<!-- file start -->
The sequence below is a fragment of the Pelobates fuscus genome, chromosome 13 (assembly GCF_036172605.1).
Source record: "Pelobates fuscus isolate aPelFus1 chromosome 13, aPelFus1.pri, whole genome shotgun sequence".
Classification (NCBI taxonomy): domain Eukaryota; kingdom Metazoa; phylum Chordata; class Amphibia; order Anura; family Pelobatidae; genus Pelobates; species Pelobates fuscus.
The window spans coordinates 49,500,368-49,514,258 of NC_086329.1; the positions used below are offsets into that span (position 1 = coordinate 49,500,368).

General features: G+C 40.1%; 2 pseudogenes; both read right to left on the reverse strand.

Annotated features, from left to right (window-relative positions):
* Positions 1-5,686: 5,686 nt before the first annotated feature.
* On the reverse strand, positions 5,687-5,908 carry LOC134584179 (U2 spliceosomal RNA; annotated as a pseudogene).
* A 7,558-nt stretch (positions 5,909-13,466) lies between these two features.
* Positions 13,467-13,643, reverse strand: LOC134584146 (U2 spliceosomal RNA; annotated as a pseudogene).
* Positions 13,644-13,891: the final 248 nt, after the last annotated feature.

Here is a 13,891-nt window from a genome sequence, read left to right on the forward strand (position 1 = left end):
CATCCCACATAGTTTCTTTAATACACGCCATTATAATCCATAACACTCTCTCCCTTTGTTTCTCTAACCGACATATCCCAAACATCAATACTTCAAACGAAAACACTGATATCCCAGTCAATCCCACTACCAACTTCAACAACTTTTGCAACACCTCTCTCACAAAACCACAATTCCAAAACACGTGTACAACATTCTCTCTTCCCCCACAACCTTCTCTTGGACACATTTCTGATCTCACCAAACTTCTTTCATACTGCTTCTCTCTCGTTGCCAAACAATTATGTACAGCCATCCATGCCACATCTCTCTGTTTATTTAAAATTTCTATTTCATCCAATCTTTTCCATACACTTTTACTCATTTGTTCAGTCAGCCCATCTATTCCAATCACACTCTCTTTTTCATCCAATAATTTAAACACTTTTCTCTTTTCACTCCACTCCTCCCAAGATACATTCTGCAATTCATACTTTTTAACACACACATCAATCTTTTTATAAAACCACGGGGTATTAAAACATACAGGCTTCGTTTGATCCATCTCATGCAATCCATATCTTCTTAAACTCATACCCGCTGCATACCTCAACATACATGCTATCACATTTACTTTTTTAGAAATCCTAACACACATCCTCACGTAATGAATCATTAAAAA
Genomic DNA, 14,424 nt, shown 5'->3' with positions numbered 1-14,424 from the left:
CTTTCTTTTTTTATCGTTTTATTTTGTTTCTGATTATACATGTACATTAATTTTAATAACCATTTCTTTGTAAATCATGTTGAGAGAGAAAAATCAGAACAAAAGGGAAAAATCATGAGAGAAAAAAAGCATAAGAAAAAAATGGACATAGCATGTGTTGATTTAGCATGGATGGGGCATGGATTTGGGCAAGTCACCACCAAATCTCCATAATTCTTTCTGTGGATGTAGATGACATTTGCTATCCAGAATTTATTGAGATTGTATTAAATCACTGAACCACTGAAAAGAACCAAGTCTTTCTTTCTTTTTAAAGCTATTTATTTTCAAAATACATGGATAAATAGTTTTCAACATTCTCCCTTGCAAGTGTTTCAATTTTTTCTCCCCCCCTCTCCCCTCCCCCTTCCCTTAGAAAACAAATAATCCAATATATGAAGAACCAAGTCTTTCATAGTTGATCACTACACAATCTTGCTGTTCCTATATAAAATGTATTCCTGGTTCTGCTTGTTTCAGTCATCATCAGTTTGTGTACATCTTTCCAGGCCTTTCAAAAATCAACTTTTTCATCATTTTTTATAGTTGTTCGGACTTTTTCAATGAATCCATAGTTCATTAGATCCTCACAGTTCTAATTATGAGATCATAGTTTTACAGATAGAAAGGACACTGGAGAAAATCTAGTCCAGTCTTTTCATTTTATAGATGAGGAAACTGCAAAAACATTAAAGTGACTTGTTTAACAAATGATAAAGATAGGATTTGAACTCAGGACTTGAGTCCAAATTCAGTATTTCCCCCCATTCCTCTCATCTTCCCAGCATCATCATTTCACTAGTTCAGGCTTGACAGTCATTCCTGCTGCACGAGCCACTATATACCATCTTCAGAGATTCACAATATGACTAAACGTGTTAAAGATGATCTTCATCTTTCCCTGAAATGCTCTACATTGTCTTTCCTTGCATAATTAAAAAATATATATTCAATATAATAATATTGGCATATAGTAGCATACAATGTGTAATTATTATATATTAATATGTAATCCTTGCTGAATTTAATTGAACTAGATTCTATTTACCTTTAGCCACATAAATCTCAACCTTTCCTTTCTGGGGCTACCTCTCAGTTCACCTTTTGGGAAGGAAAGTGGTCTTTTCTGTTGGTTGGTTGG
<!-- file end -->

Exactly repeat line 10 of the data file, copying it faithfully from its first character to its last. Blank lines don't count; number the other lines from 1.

* Positions 13,467-13,643, reverse strand: LOC134584146 (U2 spliceosomal RNA; annotated as a pseudogene).